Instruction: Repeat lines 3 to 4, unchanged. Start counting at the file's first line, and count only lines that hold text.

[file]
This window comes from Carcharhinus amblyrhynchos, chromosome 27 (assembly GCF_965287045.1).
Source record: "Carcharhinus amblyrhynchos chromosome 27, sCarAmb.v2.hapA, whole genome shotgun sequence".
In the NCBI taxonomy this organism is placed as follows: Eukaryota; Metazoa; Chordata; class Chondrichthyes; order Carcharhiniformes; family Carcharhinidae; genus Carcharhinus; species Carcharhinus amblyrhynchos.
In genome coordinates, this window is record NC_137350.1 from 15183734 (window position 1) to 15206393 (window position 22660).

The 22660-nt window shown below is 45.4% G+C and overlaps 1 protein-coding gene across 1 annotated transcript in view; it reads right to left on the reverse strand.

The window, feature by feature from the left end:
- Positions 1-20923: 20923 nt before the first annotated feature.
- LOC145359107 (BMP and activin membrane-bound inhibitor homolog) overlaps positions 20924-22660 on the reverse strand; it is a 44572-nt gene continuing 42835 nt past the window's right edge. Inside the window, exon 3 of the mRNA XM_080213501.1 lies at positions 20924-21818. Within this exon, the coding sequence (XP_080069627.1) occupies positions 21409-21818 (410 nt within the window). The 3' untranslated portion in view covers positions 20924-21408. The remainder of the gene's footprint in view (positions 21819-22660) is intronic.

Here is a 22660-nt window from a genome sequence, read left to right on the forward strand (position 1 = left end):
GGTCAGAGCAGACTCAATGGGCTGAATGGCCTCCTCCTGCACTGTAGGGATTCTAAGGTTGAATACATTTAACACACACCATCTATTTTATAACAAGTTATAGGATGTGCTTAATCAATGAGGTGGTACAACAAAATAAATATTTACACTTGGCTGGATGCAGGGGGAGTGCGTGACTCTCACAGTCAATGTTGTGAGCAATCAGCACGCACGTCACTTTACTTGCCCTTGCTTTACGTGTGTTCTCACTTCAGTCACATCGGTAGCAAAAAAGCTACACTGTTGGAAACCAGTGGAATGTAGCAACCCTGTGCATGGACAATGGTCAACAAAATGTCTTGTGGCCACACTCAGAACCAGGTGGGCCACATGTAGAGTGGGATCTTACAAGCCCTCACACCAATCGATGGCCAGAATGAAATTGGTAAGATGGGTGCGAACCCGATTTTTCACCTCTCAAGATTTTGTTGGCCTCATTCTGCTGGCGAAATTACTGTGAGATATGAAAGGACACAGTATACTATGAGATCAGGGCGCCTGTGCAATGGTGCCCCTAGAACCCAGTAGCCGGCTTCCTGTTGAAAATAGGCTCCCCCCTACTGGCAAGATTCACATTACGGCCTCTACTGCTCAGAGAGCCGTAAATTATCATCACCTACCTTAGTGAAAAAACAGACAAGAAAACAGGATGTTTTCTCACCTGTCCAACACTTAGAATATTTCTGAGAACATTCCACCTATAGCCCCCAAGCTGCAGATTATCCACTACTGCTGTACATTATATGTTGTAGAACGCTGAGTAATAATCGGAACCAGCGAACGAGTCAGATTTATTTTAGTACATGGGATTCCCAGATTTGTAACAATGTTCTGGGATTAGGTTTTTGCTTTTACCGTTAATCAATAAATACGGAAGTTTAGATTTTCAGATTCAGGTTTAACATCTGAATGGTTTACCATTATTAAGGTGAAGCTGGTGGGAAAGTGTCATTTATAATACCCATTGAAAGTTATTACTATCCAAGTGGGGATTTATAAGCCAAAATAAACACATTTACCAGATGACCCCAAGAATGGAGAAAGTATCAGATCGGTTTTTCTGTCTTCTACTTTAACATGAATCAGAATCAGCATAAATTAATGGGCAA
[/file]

In the NCBI taxonomy this organism is placed as follows: Eukaryota; Metazoa; Chordata; class Chondrichthyes; order Carcharhiniformes; family Carcharhinidae; genus Carcharhinus; species Carcharhinus amblyrhynchos.
In genome coordinates, this window is record NC_137350.1 from 15183734 (window position 1) to 15206393 (window position 22660).